Because the fixed asset tax is levied on the land occupied by a company's head office or branch offices, and any buildings and depreciable assets on that land, its distribution is similar to that of places of business, with a weak concentration at the top end. The city planning tax and business facility tax, owing to the method by which they are levied, tend to be higher in prefectures where there are relatively large cities, and as the presence of branch offices as well as head offices affects the amount of tax due, their concentration at the top end is less severe than that of the corporation tax, which is payable en bloc at the location occupied by the head office.
For communities where there are many head and branch offices of companies, and communities that are making an effort to attract new companies, business enterprises not only boost production and employment but can also be expected to contribute to an improvement in local government finances through an increase in tax revenues. The presence of many head and branch offices not only increases the amount of revenue from company-related local taxes but also from individual inhabitants tax paid by employees, fixed asset tax on employees' housing, etc.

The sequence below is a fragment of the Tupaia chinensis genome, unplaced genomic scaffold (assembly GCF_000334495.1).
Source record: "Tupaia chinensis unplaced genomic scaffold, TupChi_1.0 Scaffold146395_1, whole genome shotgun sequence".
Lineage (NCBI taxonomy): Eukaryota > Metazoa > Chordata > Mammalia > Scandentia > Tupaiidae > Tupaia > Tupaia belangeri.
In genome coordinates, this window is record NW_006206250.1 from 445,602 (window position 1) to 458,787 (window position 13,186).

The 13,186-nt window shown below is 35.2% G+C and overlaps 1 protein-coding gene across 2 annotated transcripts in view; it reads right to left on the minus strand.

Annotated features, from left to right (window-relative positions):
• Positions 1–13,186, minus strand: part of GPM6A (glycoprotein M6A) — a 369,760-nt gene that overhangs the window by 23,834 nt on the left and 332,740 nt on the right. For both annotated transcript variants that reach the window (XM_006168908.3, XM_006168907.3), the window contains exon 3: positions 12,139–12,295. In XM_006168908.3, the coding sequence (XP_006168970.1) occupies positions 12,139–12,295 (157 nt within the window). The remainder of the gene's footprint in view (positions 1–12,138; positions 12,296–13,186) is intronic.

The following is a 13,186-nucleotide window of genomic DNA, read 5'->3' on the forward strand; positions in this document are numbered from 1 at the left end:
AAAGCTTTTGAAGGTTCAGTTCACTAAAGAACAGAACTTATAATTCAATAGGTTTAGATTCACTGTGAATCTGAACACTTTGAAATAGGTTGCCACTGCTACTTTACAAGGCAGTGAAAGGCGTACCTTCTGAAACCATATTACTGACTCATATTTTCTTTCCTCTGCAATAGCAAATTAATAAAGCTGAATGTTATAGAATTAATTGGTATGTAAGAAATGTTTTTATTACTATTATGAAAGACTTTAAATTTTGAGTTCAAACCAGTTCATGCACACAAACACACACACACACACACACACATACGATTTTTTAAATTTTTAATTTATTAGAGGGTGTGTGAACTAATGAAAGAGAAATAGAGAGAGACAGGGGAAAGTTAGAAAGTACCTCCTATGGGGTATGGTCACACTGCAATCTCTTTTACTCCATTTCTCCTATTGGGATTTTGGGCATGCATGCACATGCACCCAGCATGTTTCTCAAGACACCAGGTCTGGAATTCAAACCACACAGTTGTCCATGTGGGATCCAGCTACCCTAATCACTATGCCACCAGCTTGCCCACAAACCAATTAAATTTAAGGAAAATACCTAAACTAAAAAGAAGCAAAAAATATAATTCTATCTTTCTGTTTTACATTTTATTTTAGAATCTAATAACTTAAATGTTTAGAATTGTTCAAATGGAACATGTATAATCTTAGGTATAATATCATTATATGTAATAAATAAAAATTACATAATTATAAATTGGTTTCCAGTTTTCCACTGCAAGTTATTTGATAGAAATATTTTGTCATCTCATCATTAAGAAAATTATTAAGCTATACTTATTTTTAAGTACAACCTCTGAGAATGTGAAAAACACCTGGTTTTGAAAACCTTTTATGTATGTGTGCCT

For this reason, many local governments are attempting to attract companies by means of tax reductions, etc. Others, however, are attempting to increase tax revenues in view of the large numbers of head and branch offices in their area. Until now, in order to promote devolution, the autonomy of local governments in matters of taxation has been respected because an expansion of local sources of tax revenues is considered necessary to reduce the gap between local government expenditure and local tax revenues and to clarify the relationship between the benefits to and burden on local residents. However, rather than clarifying the relationship between the benefits to and burden on local residents, there has in fact been a tendency among local governments to seek to avoid giving residents (individuals) the perception that they are bearing a burden and, instead, to tax business enterprises, which do not have voting rights. It would surely be best for local governments to focus on expanding the contribution made by company offices to the local economy through employment and production, thereby achieving natural growth of tax revenues, and to avoid adopting policies for increasing tax revenues that place too great an emphasis on companies.
For more information on the content of this report, please contact Kiyoshi Yoshimoto , the Japan Research Institute, Limited.